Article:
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OF mental health care and mentally ill

What if there are side-effects?

First, make sure that the complaints really are side-effects. For example, someone may say that shehas felt tired since starting the medicine, but sympathetic questioning may show that thesymptoms were present even before the medicine was started and are therefore likely to be a resultof the illness. In such cases, reassure the person by pointing this out. Remember the commonside-effects of psychiatric medicines; if a complaint does not match one of these side-effects,consider other reasons for it.

Once you are sure that the person does have side-effects, you have the following options:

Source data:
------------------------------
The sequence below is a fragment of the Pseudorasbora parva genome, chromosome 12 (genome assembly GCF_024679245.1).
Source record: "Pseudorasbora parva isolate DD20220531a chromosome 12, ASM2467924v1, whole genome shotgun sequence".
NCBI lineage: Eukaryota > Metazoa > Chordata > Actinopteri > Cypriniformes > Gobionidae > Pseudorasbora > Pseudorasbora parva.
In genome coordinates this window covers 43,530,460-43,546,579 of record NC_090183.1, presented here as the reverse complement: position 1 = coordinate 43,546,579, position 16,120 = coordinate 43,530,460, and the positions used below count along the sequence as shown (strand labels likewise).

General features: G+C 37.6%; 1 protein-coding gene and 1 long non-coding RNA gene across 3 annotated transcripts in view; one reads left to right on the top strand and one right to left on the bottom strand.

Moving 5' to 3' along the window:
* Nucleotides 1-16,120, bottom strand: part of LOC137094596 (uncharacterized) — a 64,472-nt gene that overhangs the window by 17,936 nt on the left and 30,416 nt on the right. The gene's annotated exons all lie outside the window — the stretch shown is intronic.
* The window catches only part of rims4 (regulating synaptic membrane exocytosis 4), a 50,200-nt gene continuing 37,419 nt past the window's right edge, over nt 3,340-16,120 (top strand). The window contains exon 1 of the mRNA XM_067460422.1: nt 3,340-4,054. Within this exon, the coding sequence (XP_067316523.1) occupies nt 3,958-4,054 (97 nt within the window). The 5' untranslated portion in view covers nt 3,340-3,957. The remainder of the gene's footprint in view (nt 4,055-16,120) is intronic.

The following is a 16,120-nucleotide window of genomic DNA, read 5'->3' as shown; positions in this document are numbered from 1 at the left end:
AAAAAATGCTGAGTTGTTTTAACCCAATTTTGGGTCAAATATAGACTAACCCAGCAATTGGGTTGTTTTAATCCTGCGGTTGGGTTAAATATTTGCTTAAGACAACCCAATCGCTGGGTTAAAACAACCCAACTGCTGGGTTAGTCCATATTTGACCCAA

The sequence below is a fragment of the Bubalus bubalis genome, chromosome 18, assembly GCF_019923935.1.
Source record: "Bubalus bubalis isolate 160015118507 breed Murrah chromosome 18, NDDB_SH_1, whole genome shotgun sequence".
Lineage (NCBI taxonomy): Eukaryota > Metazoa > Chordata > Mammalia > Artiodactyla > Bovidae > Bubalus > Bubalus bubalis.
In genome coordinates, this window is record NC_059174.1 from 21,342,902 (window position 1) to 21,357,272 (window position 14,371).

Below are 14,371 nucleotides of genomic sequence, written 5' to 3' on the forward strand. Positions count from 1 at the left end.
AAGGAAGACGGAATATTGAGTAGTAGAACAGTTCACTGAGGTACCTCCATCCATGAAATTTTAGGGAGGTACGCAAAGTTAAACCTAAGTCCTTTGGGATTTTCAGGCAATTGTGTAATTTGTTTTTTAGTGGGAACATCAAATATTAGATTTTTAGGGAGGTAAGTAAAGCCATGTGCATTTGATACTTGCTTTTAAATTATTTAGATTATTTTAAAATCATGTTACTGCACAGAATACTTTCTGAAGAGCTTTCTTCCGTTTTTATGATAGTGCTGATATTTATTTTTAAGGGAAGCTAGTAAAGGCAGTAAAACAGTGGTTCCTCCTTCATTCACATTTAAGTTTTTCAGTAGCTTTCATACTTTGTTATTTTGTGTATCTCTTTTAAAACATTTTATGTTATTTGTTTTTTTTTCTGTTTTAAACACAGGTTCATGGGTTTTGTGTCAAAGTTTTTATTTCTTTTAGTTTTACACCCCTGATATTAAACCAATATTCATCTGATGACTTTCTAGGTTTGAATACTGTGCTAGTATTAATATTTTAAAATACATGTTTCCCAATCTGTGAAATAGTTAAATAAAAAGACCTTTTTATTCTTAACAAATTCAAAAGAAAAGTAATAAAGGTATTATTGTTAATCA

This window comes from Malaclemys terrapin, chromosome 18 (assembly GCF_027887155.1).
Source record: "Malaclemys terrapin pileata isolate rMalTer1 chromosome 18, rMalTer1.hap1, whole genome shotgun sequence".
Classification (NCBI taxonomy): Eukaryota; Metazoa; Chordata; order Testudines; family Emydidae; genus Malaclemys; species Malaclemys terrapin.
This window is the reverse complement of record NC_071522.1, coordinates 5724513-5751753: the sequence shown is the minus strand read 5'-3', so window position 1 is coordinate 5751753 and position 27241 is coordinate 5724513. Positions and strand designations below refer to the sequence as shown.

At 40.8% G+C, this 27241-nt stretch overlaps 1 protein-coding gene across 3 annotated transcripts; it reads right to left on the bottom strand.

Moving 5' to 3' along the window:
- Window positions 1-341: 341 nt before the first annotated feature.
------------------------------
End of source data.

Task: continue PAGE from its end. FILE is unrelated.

• Are the side-effects intolerable? Most medicines produce some side-effects, but most sideeffectsare minor and temporary. Ask the person how much distress the side-effect causes. Oftenthey will say that they can tolerate the symptoms, provided the benefit of the medicines will alsobe evident in a short time.

• Can the dose be reduced? Sometimes, a small reduction in the dose may be tried and could leadto a reduction of side-effects without causing a worsening of the illness.

• Can the person be switched to another medicine? Many types of medicine can be used to treatthe same mental illness. If intolerable side-effects occur with one type of medicine, tryswitching to another.

• Is the medicine necessary? In some people the need for medicine may be less evident on followup.You may consider stopping the medicine and seeing them again after a week to ensure theyare still feeling better.

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